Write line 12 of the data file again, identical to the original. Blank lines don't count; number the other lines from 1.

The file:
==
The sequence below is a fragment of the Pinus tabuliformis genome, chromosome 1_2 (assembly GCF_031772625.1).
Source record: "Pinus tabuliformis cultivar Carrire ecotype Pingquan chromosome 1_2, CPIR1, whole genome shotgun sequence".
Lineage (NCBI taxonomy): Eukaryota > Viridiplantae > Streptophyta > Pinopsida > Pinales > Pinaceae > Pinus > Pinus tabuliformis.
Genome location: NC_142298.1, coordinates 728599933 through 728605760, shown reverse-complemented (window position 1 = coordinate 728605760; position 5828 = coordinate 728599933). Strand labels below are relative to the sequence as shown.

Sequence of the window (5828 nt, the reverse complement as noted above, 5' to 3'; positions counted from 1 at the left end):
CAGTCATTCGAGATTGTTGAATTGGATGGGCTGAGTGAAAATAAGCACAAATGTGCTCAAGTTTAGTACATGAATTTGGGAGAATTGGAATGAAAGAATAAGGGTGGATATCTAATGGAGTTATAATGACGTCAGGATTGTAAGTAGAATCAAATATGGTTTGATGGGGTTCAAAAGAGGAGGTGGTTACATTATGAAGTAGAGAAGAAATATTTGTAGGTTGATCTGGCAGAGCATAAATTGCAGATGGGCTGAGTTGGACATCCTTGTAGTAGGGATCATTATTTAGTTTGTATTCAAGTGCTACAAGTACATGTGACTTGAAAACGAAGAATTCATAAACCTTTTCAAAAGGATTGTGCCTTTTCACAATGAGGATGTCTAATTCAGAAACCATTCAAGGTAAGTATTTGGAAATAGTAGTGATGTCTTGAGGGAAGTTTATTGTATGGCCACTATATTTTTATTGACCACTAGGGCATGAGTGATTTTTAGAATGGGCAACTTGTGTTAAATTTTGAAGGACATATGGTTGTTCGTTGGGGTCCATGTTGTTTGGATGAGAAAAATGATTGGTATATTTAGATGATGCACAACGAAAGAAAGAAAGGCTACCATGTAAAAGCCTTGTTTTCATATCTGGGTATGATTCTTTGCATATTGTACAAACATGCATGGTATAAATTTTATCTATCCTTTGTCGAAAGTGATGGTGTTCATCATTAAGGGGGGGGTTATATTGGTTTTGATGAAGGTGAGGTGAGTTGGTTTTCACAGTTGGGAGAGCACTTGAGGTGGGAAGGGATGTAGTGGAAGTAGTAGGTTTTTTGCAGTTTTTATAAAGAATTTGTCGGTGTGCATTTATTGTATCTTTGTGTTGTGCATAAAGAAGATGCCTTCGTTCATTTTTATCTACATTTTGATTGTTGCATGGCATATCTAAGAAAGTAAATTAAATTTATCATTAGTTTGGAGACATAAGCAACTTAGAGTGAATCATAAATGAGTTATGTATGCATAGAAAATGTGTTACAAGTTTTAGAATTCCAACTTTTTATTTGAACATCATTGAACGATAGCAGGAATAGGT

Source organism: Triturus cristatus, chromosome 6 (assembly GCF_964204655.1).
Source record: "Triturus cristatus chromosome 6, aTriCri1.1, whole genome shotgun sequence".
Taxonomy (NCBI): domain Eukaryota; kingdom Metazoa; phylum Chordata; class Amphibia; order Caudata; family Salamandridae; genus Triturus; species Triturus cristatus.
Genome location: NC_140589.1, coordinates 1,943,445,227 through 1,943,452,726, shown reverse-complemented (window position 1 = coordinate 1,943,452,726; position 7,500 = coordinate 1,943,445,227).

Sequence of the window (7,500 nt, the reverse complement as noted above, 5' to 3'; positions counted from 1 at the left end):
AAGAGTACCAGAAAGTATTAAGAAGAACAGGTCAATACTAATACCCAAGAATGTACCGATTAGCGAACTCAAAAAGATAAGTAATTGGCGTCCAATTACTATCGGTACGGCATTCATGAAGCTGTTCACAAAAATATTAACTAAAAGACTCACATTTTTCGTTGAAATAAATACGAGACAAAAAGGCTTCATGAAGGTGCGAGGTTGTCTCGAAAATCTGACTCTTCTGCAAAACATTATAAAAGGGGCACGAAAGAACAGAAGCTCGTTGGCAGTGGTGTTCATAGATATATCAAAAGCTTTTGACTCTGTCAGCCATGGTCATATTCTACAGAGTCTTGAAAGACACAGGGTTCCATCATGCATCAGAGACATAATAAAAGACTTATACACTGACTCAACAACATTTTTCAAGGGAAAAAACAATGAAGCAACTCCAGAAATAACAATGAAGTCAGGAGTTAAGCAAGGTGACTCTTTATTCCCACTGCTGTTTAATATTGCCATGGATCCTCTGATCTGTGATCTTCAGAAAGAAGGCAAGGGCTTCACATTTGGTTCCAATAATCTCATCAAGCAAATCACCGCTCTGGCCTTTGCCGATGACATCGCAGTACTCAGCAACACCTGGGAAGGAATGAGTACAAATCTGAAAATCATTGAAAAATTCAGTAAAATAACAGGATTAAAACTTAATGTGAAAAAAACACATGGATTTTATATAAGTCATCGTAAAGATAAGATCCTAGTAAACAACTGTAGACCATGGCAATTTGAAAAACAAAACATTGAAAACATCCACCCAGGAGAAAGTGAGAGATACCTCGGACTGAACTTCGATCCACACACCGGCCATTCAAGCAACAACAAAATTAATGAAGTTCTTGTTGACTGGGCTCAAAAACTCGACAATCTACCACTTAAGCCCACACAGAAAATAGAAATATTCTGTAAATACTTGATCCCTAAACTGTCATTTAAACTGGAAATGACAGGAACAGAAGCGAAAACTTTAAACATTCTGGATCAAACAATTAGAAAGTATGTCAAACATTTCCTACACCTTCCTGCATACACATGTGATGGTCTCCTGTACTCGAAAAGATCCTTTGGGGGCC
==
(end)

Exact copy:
AAGAGTACCAGAAAGTATTAAGAAGAACAGGTCAATACTAATACCCAAGAATGTACCGATTAGCGAACTCAAAAAGATAAGTAATTGGCGTCCAATTACTATCGGTACGGCATTCATGAAGCTGTTCACAAAAATATTAACTAAAAGACTCACATTTTTCGTTGAAATAAATACGAGACAAAAAGGCTTCATGAAGGTGCGAGGTTGTCTCGAAAATCTGACTCTTCTGCAAAACATTATAAAAGGGGCACGAAAGAACAGAAGCTCGTTGGCAGTGGTGTTCATAGATATATCAAAAGCTTTTGACTCTGTCAGCCATGGTCATATTCTACAGAGTCTTGAAAGACACAGGGTTCCATCATGCATCAGAGACATAATAAAAGACTTATACACTGACTCAACAACATTTTTCAAGGGAAAAAACAATGAAGCAACTCCAGAAATAACAATGAAGTCAGGAGTTAAGCAAGGTGACTCTTTATTCCCACTGCTGTTTAATATTGCCATGGATCCTCTGATCTGTGATCTTCAGAAAGAAGGCAAGGGCTTCACATTTGGTTCCAATAATCTCATCAAGCAAATCACCGCTCTGGCCTTTGCCGATGACATCGCAGTACTCAGCAACACCTGGGAAGGAATGAGTACAAATCTGAAAATCATTGAAAAATTCAGTAAAATAACAGGATTAAAACTTAATGTGAAAAAAACACATGGATTTTATATAAGTCATCGTAAAGATAAGATCCTAGTAAACAACTGTAGACCATGGCAATTTGAAAAACAAAACATTGAAAACATCCACCCAGGAGAAAGTGAGAGATACCTCGGACTGAACTTCGATCCACACACCGGCCATTCAAGCAACAACAAAATTAATGAAGTTCTTGTTGACTGGGCTCAAAAACTCGACAATCTACCACTTAAGCCCACACAGAAAATAGAAATATTCTGTAAATACTTGATCCCTAAACTGTCATTTAAACTGGAAATGACAGGAACAGAAGCGAAAACTTTAAACATTCTGGATCAAACAATTAGAAAGTATGTCAAACATTTCCTACACCTTCCTGCATACACATGTGATGGTCTCCTGTACTCGAAAAGATCCTTTGGGGGCC